Photography was introduced to the world in 1839. When the new medium arrived in the United States that year, it first established itself in major cities in the East. Photographers based in Philadelphia, New York, and Boston recorded the scenic vistas of tourist destinations such as the White Mountains and Niagara Falls, first photographed by Hugh Lee Pattinson in April 1840. Many early practitioners came to the medium from scientific or mechanical backgrounds, drawn to its seemingly magical ability to reproduce nature. And most — including Pattinson — adopted the daguerreotype, named after its French creator Louis-Jacques-Mandé Daguerre. This process fixed an image onto a silver-coated copperplate. Characterized by a mirrorlike surface and precise detail, the daguerreotype dominated photography in the United States for the next decade and a half.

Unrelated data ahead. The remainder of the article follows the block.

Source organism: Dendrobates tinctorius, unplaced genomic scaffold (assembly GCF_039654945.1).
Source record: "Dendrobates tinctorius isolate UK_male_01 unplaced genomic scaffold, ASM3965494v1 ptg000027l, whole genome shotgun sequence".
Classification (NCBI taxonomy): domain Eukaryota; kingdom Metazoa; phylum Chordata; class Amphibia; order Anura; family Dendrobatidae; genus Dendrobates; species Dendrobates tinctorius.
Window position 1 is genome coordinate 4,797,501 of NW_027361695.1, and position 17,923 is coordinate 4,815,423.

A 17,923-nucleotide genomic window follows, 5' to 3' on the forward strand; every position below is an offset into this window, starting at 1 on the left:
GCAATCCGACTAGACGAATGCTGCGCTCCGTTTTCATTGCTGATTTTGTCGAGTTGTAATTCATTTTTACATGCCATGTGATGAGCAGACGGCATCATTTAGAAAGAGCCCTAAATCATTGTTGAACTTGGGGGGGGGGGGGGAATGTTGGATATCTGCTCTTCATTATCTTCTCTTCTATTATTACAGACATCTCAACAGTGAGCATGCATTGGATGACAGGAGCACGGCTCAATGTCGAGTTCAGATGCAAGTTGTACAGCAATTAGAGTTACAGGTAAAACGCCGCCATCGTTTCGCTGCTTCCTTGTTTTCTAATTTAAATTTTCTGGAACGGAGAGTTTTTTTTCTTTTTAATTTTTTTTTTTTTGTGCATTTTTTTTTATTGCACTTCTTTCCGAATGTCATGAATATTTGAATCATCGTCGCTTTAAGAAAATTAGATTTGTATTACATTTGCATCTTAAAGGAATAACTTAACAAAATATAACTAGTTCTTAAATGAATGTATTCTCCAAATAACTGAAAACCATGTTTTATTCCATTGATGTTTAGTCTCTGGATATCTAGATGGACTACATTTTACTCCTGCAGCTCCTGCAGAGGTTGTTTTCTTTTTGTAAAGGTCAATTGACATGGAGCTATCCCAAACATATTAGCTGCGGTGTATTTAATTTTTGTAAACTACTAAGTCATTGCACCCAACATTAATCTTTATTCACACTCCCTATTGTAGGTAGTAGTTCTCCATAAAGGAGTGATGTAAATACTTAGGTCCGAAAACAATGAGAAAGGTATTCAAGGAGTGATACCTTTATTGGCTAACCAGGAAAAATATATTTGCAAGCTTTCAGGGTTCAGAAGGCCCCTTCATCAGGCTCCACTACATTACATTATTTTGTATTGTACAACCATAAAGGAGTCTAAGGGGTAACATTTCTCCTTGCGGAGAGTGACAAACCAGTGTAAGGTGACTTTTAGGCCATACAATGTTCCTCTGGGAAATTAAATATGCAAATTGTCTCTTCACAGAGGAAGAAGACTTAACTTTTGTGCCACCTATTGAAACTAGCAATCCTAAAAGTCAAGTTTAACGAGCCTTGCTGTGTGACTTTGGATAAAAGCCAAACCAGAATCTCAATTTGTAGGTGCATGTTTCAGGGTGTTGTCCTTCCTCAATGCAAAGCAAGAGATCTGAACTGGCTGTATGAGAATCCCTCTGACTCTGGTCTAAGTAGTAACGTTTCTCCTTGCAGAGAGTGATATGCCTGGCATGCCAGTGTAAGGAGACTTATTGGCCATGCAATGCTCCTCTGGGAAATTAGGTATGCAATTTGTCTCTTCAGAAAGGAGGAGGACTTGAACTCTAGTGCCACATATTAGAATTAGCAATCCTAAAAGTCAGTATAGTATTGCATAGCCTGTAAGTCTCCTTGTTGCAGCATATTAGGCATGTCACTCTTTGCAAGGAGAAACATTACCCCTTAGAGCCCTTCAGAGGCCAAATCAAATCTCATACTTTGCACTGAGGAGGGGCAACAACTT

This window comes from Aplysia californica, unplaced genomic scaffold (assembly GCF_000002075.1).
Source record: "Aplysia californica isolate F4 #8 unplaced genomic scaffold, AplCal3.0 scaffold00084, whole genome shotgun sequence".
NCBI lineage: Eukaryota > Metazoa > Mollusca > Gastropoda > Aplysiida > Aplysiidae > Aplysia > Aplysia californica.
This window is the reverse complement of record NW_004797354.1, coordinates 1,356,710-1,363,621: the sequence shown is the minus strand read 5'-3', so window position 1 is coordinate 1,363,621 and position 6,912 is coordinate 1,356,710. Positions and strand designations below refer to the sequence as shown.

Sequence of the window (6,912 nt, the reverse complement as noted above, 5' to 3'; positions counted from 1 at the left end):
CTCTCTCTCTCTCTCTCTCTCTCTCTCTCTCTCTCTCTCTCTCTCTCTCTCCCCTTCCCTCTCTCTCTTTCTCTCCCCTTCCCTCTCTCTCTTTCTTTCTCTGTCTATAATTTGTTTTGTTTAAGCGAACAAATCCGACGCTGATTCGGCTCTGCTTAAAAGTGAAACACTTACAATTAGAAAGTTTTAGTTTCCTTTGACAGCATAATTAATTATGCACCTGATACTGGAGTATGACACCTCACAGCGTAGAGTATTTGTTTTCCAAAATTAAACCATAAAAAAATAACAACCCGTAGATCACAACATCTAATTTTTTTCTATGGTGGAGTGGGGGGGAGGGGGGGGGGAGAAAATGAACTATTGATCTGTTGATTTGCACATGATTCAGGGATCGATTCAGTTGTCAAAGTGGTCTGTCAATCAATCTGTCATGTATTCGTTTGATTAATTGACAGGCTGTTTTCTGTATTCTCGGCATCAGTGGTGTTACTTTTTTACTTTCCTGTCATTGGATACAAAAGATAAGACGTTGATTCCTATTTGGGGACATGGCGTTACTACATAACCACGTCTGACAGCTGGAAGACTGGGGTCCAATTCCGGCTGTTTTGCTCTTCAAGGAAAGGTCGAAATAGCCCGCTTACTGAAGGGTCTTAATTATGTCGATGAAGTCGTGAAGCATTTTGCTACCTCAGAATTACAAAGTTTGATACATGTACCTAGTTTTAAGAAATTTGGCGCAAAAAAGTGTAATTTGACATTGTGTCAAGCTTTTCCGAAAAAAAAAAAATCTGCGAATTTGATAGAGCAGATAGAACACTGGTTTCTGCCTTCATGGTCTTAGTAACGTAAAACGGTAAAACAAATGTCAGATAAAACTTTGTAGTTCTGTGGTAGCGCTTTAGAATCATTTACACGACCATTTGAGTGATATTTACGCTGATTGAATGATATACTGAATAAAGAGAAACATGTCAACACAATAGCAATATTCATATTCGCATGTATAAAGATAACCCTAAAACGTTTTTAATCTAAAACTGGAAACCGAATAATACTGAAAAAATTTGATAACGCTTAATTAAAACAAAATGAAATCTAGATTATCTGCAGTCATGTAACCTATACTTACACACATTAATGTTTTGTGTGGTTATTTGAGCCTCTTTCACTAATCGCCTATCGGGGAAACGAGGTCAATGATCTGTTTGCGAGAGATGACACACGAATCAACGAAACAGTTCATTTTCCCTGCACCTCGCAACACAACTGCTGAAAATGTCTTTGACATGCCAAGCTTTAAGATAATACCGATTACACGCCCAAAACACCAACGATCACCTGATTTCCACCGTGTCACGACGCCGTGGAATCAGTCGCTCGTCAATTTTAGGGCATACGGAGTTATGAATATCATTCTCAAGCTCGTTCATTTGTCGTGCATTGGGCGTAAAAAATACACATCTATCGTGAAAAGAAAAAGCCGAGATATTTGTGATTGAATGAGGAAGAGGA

The Early Decades: 1840s–1850s
The 1850s marked a period of transition. Processes that used paper or glass negatives to make positive prints began to be adopted more broadly. Although they lacked the crystalline precision of daguerreotypes, paper prints made from negatives were reproducible, a characteristic that encouraged the commercial potential of photography and the marketing of American scenes. By the end of the decade, paper prints had supplanted daguerreotypes.